“Think of all the money we’ll save once our kid is playing in college and we leave club soccer behind!”
Hahaha. Ok, my bad. Maybe their kid is playing at Duke or UCLA or Michigan or a football-tv-revenue-driven P5 program. If so, they’re probably right, but competition for scholarship dough is a little more intense and what’s leftover is no small price tag. And there are a few programs very well-funded at all levels. For example, Rollins College facilities (d2) in Florida are nicer than Florida International and Florida Atlantic’s facilities combined–both D1 and very large schools in the southern part of the state.
Parents mostly become a problem because they just don’t know what they don’t know and left to their own devices–will screw it up like I did. And my expectations of the ongoing financial support of a good college soccer experience was WAY out of whack. That was a foul.
The undiscussed truth of college soccer for most kids is that the programs they’re realizing their dreams with are underfunded. Some youth club directors make more than D1 soccer coaches. Some high-level club coaches that also coach high school soccer and do private training make far more than some D1 coaches. Many kids will STEP DOWN in athletic facility quality and program financial support from high school to college.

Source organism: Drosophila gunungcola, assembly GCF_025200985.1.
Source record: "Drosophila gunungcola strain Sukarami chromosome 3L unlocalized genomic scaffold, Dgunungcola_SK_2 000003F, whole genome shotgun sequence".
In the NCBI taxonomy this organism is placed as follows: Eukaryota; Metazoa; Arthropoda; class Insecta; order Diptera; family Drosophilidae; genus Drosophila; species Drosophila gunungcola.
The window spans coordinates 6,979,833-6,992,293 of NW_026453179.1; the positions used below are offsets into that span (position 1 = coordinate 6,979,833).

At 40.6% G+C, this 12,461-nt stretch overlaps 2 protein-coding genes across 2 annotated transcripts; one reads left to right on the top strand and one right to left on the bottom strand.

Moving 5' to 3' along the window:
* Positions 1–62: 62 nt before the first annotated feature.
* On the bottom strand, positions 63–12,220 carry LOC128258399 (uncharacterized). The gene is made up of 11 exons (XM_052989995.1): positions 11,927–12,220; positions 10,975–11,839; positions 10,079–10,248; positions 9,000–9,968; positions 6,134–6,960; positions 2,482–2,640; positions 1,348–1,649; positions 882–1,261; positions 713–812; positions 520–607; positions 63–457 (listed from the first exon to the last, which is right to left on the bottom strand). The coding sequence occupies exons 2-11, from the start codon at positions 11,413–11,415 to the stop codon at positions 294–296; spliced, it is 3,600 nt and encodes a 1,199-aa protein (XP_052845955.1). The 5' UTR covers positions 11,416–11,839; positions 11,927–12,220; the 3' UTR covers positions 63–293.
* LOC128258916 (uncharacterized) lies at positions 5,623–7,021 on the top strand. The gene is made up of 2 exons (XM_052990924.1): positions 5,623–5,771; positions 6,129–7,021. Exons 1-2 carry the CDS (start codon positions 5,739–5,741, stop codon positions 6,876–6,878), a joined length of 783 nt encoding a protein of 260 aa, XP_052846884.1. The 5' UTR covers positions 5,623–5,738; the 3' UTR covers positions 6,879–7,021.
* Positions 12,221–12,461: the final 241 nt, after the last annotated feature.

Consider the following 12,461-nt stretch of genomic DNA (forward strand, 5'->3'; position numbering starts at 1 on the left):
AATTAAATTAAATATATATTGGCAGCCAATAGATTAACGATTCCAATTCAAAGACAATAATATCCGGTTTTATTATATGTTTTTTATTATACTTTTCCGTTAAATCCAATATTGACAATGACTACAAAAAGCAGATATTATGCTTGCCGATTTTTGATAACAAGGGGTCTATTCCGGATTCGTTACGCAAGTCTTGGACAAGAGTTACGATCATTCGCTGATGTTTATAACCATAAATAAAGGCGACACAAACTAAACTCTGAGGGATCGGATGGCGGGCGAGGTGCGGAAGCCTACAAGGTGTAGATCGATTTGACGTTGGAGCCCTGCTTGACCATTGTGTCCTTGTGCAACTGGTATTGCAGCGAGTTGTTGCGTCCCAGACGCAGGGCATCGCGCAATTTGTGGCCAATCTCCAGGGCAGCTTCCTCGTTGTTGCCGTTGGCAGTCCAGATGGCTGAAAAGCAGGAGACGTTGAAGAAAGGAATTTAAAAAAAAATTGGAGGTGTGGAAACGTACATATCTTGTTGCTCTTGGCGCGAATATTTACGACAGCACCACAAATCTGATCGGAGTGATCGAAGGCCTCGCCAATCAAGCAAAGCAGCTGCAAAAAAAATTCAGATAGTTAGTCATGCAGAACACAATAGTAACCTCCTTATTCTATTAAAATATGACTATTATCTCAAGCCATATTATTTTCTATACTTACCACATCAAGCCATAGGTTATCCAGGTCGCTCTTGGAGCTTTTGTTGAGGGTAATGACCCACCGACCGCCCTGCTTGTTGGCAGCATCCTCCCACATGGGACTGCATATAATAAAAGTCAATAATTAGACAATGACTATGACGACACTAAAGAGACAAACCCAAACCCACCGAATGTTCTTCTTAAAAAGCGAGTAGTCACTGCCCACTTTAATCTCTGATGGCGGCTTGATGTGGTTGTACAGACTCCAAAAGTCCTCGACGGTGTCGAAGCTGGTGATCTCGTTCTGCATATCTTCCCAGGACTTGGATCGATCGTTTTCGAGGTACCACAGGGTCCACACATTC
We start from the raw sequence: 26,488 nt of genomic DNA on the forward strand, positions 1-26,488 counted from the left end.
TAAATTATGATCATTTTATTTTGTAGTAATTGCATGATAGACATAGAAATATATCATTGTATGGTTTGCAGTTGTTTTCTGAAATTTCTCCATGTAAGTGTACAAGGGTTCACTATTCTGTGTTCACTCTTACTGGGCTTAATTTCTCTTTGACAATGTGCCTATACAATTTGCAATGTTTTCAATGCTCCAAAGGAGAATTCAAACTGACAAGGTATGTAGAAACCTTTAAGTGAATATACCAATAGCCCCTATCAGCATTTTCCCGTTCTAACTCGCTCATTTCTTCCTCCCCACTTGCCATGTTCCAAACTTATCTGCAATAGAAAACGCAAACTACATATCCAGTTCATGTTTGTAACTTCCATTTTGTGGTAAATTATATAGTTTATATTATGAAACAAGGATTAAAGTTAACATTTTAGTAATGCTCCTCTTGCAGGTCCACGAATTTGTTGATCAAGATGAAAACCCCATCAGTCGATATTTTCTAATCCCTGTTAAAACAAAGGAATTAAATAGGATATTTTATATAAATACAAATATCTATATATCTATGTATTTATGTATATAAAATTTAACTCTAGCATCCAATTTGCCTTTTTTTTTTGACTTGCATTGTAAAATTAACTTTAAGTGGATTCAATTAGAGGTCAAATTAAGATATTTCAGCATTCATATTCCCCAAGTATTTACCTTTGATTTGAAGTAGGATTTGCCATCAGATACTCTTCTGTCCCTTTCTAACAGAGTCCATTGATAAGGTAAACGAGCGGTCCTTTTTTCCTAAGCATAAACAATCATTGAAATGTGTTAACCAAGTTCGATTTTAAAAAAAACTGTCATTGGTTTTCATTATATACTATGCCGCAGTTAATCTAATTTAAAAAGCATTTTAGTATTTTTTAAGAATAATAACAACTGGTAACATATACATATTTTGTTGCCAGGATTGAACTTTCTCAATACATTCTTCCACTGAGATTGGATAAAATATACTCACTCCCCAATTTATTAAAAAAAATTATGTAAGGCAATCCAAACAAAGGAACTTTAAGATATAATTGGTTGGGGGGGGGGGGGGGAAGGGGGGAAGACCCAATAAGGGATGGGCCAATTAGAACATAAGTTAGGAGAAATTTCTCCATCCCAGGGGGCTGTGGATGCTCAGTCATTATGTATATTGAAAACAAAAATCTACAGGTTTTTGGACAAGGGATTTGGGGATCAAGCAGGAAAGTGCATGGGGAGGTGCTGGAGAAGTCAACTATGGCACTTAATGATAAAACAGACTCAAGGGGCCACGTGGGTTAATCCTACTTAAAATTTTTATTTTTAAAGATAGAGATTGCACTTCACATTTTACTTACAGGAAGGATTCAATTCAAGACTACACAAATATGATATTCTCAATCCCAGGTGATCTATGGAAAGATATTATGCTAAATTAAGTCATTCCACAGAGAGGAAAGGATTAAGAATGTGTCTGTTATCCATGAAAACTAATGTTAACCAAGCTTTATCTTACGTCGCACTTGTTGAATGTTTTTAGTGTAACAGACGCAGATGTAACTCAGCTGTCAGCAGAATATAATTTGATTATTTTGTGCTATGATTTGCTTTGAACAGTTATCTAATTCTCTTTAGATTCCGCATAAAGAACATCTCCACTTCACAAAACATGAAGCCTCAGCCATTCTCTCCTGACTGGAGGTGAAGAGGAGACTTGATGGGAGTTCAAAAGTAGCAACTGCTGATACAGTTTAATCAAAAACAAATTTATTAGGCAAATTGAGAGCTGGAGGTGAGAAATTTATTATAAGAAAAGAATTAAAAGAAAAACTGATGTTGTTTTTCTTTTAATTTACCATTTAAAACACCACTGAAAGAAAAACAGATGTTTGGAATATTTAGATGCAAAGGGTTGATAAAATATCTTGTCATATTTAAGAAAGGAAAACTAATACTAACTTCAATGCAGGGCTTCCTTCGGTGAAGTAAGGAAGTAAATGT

Don’t believe me? Here are a few true stories from 2021:
- D1 Women’s Program. Girls had to split bagels in half to make sure everyone had breakfast on a two-game road trip. Before taking on a P5 program, they had half a bagel and water from the bathroom faucet as pre-game nourishment.
- D1 Men’s Program. Players had to provide their own tape to preserve budget.
- D1 Women’s Program had no strength program in place for 9 months. Football, Baseball, and Basketball team did of course.
- D2 Men’s Program rented minivans and put 6 boys plus coach in each to save money on transportation to their conference rival that was 4 hours away. Imagine playing for a seed in your conference tournament after being crammed in that van for 4 hours.
- A 2021 D1 Conference Champion plays on a field with NO LIGHTS or bleachers (not even the cheap kind).